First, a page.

If you are getting a website developed, or starting the process and talking to people, you will be hearing responsive this, mobile that, resizing display … blah blah blah.
This is most likely meaningless to those who aren’t in the web development industry.
The trick at this juncture, and what we would like to help you with, is to understand what these terms mean.
This will help you make the RIGHT decision FOR YOUR BUSINESS.
There is little point in investing in a web and digital strategy unless it fits your business model, and supports your growth, so make sure you choose well.
The question simply is, do you choose for your site just to resize, be responsive, or do you have a specifically designed mobile site built as well.
Make the right choice – responsive, resizing or custom
Let’s break it down.
Please remember though that these definitions are written for non technical people so that business owners and managers can grasp how the different terms affect their own web presence.
Non- responsive website design:
If you are looking at a website on your mobile phone, and it looks exactly the same as it does on your normal desktop, but the whole screen layout has decreased in size to fit, then that is a non-responsive website design.
Non-responsive websites are just that – they remain the same regardless of how they are being viewed.
Mobile devices and tablets have functions to help view these sites, like switching to landscape orientation, double tapping to zoom in etc. It really depends on the required user experience as to whether this is acceptable or not.
Responsive Web Design:
If you are looking at a website on your mobile phone, and it shows the same elements as the one on your normal desktop, but they are moved around to be as large as possible on the smaller screen, then that is a responsive website design.
Responsive websites are just that – they respond differently to different devices, depending on the width of the screen.
Each and every element of a responsive website will resize and adapt to the settings of the device from which the user is viewing it.
So the content remains the same, but the overall layout will adapt to show that content in its best light with consideration to the screen size.
It’s like moving around building blocks to fit best within a certain area.
Mobile Web Design:
If you are looking at a website on your mobile phone, and it looks like a pared down version of the one on your desktop, chances are it is a specifically designed mobile site. Depending on your business type, mobile sites can be really beneficial to the way that users perceive your brand.
Mobile designed sites are just that – they are created for small screen sizes, so that users can find what they want fast. They display the essential information fast, so that users can easily find what they are looking for, buy what they want, find out where you are etc.
This way gets rid of any unnecessary elements, leaving just what you need to do business.
Like the majority of business decisions, the means is the way to an end.
What strategy will offer the best solution for your customers, and therefore, add value to their online experience with your business?
Which way of presenting your services or products will make it easier for them to do business with you?
Will investing in a particular strategy show a better return because it is based around a positive user experience?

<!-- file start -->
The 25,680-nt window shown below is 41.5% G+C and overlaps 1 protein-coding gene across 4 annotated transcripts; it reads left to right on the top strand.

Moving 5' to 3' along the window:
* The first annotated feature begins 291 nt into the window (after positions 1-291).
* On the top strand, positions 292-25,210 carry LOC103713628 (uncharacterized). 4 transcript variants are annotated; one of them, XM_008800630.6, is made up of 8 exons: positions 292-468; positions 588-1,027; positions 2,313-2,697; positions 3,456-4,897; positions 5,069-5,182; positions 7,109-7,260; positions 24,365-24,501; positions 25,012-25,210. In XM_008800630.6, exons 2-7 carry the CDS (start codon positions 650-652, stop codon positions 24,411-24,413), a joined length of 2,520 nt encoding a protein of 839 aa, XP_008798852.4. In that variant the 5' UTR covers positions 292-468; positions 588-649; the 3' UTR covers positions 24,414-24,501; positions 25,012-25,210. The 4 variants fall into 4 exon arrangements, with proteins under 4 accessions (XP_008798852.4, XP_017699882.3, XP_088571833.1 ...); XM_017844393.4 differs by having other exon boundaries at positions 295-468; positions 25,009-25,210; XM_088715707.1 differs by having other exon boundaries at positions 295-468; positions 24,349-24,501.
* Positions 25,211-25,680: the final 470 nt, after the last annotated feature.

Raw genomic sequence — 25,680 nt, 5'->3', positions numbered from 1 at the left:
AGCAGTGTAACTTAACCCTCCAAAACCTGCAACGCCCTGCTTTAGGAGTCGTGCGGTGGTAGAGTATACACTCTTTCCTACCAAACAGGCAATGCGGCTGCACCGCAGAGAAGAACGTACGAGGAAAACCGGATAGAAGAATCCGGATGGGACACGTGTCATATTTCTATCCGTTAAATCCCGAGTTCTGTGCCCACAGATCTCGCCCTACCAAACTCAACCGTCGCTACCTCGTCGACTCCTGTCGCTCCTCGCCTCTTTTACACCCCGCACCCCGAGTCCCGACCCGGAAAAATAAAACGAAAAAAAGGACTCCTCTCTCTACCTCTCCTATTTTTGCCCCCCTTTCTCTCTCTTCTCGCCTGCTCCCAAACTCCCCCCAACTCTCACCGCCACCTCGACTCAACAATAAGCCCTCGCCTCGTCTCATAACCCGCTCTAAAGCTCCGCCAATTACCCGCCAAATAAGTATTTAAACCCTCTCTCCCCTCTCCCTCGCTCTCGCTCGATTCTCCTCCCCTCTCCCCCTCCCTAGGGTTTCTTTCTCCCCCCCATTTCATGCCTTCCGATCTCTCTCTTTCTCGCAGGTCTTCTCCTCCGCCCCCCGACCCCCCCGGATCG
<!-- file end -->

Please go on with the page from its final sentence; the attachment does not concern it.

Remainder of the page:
The answers to these questions will depend on your specific offering, and your customer base.
Key points about non-responsive, responsive and mobile websites
You don’t have to do anything except have a website.
Smartphones and tables will view the site as it is built, same page layout, same navigation, same everything.
If your customers are not using mobile devices to do business with you via your website, the extra time and slightly increased cost may not be worth it to you.
People may or may not be able to read it. Pretty important.
You can apply a responsive code to your existing website.
If you are happy with your website already, but it is displaying poorly on mobile devices, a new set of code rules can be implemented.
You don’t need to create new content – the responsive website draws from the main site.
As you update the main site, it will update on mobile devices, because it is essentially the same site.
People will be able to read it. Pretty important.
Mobile designed websites:
You can control exactly what you want on the mobile site, and highlight specific elements, like ‘Buy Now’.
Again, it depends on what you are encouraging the user to do, so by eliminating unnecessary items, they can find your offering faster, and anywhere.
You can have mobile specific content on the site.
People will be able to read it. Ditto.
Ultimately, the number of people relying on mobile devices and tablets in increasing daily. Here are some stats:
- More than 1.2 billion users use their mobile devices to access the web.
- 60 % of mobile shoppers use their mobiles while already in the shop.
- More than 60% of users think better of businesses when they look good on a mobile device.
- 25% of searches are performed on mobile devices.
As a business owner or manager, if you are relying on your website to help grow your profile, offer solutions, or sell products, having a website which is set to responsive is really a no-brainer, it’s a must-have. Having a mobile site as well depends on the type of business you have, and the kind of customers you have, or want.
It could be a must-have, or just a nice-to-have.
So what happens if you decide you need your existing site to be set to responsive, you need a new site built that looks good on all devices, or you think your business really needs a mobile presence for better mobile user experiences?
Trinity Digital Marketing
The search agency